Closures and Capturing - Part 2 : C++ code inside ArBB functions

Please refer to the article Closures and Capturing Part I to get a better understanding of how closures and capturing work.

There are important implications for code that mixes operations on Intel® Array Building Blocks (Intel® ArBB) types and regular C++ types, such as float or std::ostream. A common example is when some programmers want to put to put C++ code inside of their Intel® Array Building Block (Intel® ArBB)  functions. One idea is to put in output statements such as cout or printf for “quick and dirty" debugging instead of using the Intel ArBB debugger.

We recommend keeping your C++ code to a minimum inside Intel ArBB functions for the following reasons:

  1. C++ code inside of Intel ArBB functions is not optimized for multiple cores. It is inlined.
  2. C++ code is only executed the first time you use the call() operator to invoke the Intel ArBB function during the capturing process. You would have to do a recapture to execute the C++ statements. So even if you have cout or printf statements inside the Intel ArBB function, you will get no output after the first run.

If you are trying to see the contents of Intel ArBB data types without the use of the debugger (just outputting some results to the screen), you could create an Intel ArBB function but not use the call() mechanism. This would be the equivalent of running in emulation mode.

After executing a function, the closure contains a sequence of instructions exactly corresponding to all the operations on Intel ArBB types performed by the function, NOT the C++ code. The control flow macros such as _if also simply record their presence, executing both bodies of an if-statement, and executing a loop iteration exactly once, but maintaining the control flow structure in the closure. Please see different situations at the bottom of the article here that demonstrate situations where you may want to use standard control follow in place of ArBB control flow.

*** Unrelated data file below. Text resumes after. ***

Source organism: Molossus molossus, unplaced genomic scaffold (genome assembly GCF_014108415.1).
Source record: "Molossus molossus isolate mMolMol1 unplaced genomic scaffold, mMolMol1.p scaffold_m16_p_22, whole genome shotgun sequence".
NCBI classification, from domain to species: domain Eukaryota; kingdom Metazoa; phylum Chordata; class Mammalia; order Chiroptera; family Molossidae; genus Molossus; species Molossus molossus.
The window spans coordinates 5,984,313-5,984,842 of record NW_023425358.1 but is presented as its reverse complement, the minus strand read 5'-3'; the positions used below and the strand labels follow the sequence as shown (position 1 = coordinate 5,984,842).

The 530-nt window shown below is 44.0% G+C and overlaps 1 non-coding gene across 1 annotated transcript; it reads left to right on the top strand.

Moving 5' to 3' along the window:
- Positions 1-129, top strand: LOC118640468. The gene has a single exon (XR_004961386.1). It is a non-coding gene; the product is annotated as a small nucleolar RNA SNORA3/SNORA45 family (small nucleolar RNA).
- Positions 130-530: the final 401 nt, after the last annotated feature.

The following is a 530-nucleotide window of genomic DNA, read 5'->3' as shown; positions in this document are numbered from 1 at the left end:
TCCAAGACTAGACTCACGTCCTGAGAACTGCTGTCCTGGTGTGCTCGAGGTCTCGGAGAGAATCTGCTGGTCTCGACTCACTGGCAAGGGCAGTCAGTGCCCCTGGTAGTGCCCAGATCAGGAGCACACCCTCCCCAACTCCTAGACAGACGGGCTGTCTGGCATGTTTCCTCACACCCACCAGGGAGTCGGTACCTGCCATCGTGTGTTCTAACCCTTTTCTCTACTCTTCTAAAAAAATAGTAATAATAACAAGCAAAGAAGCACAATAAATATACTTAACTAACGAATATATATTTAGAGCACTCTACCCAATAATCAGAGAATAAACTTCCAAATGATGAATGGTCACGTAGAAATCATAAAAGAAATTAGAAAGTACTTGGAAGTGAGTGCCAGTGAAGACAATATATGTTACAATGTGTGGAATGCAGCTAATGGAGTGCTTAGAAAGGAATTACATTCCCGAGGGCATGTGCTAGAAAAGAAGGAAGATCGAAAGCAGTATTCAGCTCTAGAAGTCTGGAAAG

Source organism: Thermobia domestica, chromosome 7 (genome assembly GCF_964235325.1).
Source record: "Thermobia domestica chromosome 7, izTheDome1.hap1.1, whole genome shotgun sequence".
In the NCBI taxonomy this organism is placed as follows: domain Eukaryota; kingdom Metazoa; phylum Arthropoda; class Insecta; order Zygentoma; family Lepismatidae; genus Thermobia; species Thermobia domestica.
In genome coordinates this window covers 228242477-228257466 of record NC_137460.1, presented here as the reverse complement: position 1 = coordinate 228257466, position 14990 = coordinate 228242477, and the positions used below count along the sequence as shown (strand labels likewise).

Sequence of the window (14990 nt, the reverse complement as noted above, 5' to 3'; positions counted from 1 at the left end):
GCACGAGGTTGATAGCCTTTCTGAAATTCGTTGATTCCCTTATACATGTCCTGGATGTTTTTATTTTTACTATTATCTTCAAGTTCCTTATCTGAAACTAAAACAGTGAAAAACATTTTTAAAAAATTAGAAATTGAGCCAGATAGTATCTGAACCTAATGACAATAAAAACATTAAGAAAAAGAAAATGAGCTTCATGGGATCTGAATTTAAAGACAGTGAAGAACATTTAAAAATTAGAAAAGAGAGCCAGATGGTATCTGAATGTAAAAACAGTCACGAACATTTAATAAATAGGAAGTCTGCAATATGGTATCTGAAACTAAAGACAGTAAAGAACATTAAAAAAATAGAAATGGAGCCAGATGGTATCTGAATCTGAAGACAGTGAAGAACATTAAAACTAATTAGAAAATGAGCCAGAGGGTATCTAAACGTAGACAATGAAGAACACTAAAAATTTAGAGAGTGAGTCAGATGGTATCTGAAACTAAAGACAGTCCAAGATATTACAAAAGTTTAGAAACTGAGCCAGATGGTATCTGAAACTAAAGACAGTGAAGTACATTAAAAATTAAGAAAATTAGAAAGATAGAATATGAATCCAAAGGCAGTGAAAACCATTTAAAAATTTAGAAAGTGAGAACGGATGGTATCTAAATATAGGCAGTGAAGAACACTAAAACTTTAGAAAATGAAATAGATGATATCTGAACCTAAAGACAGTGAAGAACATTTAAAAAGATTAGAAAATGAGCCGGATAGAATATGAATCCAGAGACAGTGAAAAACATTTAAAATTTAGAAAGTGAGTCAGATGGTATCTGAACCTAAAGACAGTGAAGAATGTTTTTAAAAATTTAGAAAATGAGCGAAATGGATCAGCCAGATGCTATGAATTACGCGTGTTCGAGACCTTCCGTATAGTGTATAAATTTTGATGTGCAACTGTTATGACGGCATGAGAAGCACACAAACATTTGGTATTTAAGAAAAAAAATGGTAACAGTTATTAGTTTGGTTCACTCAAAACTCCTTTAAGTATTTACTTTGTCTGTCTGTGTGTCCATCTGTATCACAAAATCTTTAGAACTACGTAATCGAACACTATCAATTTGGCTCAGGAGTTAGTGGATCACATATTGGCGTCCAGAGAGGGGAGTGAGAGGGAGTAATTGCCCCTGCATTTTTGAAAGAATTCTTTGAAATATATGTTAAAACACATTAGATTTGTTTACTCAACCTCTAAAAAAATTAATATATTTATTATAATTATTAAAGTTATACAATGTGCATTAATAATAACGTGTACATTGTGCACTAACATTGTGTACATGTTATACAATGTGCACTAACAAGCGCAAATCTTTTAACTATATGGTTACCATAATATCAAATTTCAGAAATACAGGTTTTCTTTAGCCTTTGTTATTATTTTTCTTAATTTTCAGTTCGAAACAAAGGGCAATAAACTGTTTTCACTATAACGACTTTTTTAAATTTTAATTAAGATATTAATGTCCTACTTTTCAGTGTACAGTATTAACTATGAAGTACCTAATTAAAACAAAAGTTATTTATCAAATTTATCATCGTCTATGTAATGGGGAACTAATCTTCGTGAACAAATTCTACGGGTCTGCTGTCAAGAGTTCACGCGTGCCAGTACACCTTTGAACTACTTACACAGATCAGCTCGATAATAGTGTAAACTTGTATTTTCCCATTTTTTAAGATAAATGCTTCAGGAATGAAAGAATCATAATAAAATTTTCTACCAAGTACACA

Once a closure is captured, Intel ArBB can compile it for a supported architecture and use the compiled object to execute the computations captured from the function repeatedly without any compilation overhead. As this process occurs at run time, the generated code can be optimized for the exact machine configuration in use.

Once a closure is captured, Intel ArBB can compile it for a supported architecture and use the compiled object to execute the computations captured from the function repeatedly without any compilation overhead. However, there are situations where compilation overhead is nonetheless incurred. Currently, closures are dynamically recompiled based on argument attributes. Until then, varying the following attributes of an input or output argument causes additional compilation overhead:

- for containers, whether the argument is bound or not

- for 2D and 3D bound containers, whether the argument is strided or not

Once a closure has been compiled for an ordered set of arguments with particular attributes, the closure will not be recompiled for arguments with the same attributes. To avoid implicit dynamic recompilation as part of closure execution, use a closure's compile() member function. compile() internally prepares a closure to execute with given arguments, or arguments with the same attributes, so that implicit dynamic recompilation does not occur during execution. compile() can be called many times to prepare a closure for more than one combination of attributes. All compilation happens at run time so the generated code can be optimized for the exact machine configuration in use.

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For more complete information about compiler optimizations, see our Optimization Notice.